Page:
Merge vs Yield…
Posted April 9, 2012on:
Happy Monday! I do hope that everyone had a wonderful holiday weekend. Unfortunately, we were driving both days, so it really didn’t seem like Easter yesterday, just another regular day. Could be because my children are all grown, too (not being the Easter Bunny or waking the family for a sunrise service).
Yesterday also marked my dog’s sixth birthday and my brother’s 40-something birthday. I miss both of them!
We made both of our deliveries in Memphis this morning and are headed west across Arkansas towards our final Tuesday delivery in MO. I’ve been noticing there is no observed difference between yielding and merging when it comes to utilizing a highway or interstate on-ramp. Theoretically yes, all of us drivers and individuals with IQ’s above ‘Legally Alive’ understand that there SHOULD be a difference in how one behaves in both of those circumstances . . . For example, I found these steps for merging and yielding on eHow.com (yes, these are really listed):
How to Merge Into Highway Traffic
Use the entire length of the ramp and the acceleration lane at the end of the ramp to reach the prevailing speed on the freeway.
Adjust your speed, if necessary, to be ready to move into a gap in traffic when you reach the end of the acceleration lane. Look for a large enough gap in traffic so that a motorist on the freeway will not need to adjust his speed to allow you to merge. Use your turn signal to alert other motorists of your intention to merge.
Merge into the freeway traffic lane when it can be done safely. Ramp traffic must yield to traffic that is already on the freeway.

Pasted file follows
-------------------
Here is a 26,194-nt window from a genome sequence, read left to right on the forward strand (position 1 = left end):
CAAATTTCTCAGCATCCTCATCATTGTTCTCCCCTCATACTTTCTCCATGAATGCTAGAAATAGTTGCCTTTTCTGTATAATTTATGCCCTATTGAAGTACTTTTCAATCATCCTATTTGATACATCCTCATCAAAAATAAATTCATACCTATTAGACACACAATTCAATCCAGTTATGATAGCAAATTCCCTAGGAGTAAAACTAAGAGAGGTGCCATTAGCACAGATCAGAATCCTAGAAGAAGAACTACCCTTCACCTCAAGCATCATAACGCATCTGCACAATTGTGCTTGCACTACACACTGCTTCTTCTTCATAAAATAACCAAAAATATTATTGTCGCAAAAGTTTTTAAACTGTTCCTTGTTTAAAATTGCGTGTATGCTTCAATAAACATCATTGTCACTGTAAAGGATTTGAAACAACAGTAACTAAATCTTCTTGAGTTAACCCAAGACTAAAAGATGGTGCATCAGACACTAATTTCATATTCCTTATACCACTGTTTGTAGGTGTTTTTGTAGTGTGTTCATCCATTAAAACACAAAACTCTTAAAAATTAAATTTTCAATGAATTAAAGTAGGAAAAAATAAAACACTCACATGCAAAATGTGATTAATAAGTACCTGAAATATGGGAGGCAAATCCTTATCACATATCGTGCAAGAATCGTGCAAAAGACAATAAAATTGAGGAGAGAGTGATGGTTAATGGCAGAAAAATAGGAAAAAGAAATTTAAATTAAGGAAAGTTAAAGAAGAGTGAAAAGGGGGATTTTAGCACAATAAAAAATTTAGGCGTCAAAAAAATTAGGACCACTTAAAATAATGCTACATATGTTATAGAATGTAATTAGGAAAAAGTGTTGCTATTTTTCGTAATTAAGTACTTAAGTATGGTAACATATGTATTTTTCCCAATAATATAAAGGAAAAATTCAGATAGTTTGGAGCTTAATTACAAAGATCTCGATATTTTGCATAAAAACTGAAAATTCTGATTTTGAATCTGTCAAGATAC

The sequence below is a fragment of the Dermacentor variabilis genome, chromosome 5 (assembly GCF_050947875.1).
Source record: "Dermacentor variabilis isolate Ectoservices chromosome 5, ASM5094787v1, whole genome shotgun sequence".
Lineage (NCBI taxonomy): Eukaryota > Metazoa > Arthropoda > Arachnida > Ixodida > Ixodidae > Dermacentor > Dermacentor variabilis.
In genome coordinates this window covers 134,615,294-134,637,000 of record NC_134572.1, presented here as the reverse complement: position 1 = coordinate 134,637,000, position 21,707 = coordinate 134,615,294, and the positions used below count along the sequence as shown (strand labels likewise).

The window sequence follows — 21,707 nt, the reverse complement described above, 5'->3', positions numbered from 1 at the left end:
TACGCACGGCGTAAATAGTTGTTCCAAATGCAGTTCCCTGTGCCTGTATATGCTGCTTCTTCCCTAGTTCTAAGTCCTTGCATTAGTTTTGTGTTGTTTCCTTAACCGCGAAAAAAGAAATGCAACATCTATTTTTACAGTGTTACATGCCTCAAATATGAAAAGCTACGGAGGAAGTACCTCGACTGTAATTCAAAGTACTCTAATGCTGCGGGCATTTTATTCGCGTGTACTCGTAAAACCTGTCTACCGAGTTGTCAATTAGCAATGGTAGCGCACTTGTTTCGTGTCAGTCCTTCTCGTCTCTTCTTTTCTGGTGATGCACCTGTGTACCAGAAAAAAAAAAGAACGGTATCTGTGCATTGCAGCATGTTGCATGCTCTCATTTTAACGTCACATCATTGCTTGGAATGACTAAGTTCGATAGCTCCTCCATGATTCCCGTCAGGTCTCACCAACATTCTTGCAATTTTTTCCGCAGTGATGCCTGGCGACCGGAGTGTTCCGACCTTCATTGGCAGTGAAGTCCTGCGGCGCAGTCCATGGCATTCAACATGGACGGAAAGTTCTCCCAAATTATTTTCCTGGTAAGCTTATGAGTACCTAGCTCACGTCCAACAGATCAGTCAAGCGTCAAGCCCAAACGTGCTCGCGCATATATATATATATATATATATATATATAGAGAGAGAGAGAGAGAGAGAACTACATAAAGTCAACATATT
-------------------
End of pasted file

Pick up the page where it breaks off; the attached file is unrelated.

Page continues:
If the freeway traffic is very heavy and slow-moving, it may be necessary to slow or stop on the ramp prior to safely merging into traffic. Do not drive across painted islands, on the shoulders, or leave the paved area to enter gaps in traffic.
How to Yield to Traffic
Enter a highway, turnpike or interstate by driving down the on ramp and preparing to yield right of way to traffic already on said highway. Inch your speed up slowly. Look at the oncoming traffic to decide if you need to come to a stop or if you can blend in without cutting off a driver already on the road.
Prepare to yield right of way to traffic at yield signs. When you see a yield sign coming up, slow down and prepare to stop if conditions warrant it. You may proceed with caution when it’s safe to do so.
Okay…really?! I’ve considered making a sign to hold up in my window that says “Push on the Gas Idiot!”. Another pet peeve is those that decide to pass a semi on the right. I’ve seen stickers on the back of semi trailers that say “Passing Side” on the left and “Suicide” on the right. That about sums it up. Another sign I want to make…”Don’t Pass on the Right, Idiot!”. One final bothersome thing that other drivers do occurs when approaching road construction or an accident where one lane of traffic is closed. You get the advanced warning of the upcoming lane closure and are advised to merge into one lane. But noooo, why not wait until the last minute and butt your way into the traffic that has already merged? Who wants to get stuck behind the truck? This only creates a hazard and greatly slows down the merging process going into that lane closure! Don’t even ask me about how I feel about those that talk on their cell phones or text while driving! Whew! Glad I got all that off my chest! But I know I’m preaching to the choir, right? And, of course, George and I are perfect drivers. (George really is a good driver!)
Now, with all that being said, I need to find my happy place…
“The best remedy for those who are afraid, lonely or unhappy is to go outside, somewhere where they can be quiet, alone with the heavens, nature and God. Because only then does one feel that all is as it should be.”
- Anne Frank
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